There are bestselling authors and there are popular intellectuals, household names, influencers and other voguish individuals. Names that everyone talks about, faces that everybody knows. Even those who don’t know wouldn’t admit not to know. Names that might come and go, but as they come, and stay for a while, they shape the conversation, and, if they stay long enough, have the potential to shape the culture at large.
Culturally popular individuals tend to become popular pretty quickly. Every culture needs a meteor shower, figures that cut across like shooting stars, illuminating the scene. In the history of the West, no name was ever more meteoric than Aristotle, and no rise in fame was so sudden, so vigorous, so widespread and so influential than Aristotle’s was in the Middle Ages.
It’s a well-rehearsed story, but let’s rehearse it again. With the fall of imperial Rome and its cultural, economic and educational structures, many works of ancient Greek and Roman philosophers ceased to circulate, slowly falling into oblivion. By the early medieval period (6-10th centuries AD), most of Aristotle’s works were simply absent from the Western market. The litterati of the age knew who Aristotle was, could even find a few of his works in manuscript, but they didn’t care much about it. The Greek philosopher’s traction in European scholarship and science was at a historic low. Then contact with the Muslim world, in Spain and in the Holy Land, changed everything. Unlike the West, the Byzantine and especially Muslim East had preserved Aristotle’s works, many in Arabic translation. And by the 12th century, many Latin scholars began translating them into Latin, bringing Aristotle back into the West.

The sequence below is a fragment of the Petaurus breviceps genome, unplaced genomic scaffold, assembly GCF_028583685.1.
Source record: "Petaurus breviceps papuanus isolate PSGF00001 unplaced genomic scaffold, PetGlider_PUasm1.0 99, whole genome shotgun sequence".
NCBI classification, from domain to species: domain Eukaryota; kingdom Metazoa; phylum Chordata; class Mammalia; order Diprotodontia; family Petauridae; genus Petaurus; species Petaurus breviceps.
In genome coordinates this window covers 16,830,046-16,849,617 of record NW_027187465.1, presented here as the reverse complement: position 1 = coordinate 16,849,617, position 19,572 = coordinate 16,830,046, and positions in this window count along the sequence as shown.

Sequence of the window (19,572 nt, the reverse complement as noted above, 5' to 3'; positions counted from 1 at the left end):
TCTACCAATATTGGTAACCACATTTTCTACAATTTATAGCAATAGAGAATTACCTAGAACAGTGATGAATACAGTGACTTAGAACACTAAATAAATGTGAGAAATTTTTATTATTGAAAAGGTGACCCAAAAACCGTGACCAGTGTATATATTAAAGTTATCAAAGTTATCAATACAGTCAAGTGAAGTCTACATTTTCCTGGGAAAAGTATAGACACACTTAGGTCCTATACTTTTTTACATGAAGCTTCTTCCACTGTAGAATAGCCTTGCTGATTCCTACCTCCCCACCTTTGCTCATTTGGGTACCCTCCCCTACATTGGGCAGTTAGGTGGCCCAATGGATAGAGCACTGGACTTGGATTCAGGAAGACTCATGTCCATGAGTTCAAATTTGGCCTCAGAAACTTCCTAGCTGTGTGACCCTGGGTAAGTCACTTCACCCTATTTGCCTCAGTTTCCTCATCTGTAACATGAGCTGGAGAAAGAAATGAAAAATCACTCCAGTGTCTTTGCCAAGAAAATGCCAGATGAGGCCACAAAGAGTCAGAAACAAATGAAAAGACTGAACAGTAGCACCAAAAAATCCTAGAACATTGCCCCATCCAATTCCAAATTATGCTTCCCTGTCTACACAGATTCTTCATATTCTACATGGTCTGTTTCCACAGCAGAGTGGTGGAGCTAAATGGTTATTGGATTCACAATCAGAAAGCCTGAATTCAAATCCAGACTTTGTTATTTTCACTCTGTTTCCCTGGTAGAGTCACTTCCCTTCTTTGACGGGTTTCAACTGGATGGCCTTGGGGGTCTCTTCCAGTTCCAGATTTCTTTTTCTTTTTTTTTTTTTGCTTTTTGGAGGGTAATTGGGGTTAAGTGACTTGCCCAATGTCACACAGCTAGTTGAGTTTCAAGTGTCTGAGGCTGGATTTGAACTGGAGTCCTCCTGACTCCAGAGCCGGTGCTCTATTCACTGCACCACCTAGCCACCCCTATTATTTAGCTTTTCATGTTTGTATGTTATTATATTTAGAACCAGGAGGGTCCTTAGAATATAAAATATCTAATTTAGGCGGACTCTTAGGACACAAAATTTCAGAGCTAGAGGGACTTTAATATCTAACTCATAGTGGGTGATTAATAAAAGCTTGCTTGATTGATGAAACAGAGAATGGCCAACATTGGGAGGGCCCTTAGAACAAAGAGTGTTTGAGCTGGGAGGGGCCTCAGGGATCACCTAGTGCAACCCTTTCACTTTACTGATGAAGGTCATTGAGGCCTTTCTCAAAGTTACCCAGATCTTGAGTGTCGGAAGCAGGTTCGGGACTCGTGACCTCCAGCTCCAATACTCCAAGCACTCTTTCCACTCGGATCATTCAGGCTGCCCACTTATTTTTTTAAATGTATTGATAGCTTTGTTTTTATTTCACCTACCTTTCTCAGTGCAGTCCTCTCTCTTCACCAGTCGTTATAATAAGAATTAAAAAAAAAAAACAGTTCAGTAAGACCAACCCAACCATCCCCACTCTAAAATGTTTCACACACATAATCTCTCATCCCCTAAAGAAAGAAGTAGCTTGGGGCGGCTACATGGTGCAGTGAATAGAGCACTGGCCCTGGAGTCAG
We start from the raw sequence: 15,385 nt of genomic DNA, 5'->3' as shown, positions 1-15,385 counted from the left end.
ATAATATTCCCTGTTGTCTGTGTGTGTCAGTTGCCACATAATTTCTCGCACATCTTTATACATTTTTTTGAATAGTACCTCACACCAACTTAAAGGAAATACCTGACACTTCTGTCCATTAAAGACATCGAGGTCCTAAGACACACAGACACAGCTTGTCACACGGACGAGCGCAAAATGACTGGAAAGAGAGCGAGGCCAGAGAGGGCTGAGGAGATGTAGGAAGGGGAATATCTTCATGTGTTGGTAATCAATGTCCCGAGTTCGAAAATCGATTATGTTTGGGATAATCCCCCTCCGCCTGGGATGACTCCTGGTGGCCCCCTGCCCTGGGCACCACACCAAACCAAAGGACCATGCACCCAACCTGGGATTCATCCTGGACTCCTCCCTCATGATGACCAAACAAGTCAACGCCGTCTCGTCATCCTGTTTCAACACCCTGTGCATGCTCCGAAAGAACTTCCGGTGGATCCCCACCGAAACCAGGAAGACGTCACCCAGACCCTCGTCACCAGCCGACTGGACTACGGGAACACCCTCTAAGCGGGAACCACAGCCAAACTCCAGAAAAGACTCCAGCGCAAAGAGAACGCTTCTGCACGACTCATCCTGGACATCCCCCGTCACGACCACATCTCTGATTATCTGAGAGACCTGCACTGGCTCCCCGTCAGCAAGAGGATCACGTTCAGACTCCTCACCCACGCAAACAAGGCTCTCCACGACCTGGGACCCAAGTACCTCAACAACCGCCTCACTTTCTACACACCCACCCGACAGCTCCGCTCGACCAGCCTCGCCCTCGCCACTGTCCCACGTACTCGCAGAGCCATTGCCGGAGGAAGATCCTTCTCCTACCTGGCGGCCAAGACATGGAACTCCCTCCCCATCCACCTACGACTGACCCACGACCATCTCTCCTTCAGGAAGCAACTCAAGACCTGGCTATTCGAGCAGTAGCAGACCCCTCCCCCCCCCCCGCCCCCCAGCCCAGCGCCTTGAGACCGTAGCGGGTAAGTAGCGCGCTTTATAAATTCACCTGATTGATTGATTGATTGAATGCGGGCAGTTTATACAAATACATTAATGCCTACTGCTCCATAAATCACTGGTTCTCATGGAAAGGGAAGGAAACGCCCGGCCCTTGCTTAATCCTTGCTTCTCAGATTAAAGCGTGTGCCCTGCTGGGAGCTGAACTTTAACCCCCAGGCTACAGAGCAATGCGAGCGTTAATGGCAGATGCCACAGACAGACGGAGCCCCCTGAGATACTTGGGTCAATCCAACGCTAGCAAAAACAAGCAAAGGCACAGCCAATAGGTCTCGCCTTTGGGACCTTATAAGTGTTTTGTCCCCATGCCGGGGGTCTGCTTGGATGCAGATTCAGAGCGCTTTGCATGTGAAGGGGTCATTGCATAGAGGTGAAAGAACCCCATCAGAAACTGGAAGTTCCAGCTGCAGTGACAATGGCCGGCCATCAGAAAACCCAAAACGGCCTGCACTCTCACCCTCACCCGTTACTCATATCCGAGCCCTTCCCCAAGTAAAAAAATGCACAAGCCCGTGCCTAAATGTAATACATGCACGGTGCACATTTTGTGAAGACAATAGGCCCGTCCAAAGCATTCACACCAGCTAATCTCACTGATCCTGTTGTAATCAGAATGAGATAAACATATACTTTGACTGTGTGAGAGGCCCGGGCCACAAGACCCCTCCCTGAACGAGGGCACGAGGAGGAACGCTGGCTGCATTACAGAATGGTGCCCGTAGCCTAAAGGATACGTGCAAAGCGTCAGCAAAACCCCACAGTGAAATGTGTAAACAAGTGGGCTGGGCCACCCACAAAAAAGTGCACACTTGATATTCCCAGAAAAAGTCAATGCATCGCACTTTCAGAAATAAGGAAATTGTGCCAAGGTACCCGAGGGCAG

Aristotle was rediscovered, and, like someone finding a bottle of strong bourbon in a dry county, everyone got really drunk on his ideas. By the 13th century and with the advent of scholasticism, no name was more popular in European schools and universities than Aristotle’s. Most school curricula were updated to include the latest translations of Aristotle’s works, and the philosopher was simply referred to as The Philosopher, philosophus, a name whose plainness concealed Aristotle’s unchallenged domination.
By the mid 13th century, the ecclesiastical authorities were already gauging Aristotle’s disruptive potential and tried to condemn some of his works. But it was too late, the viral philosophus had become too viral to stem. And for several centuries afterwards, no statement in science, philosophy and scholarship could ever avoid a reference to his name.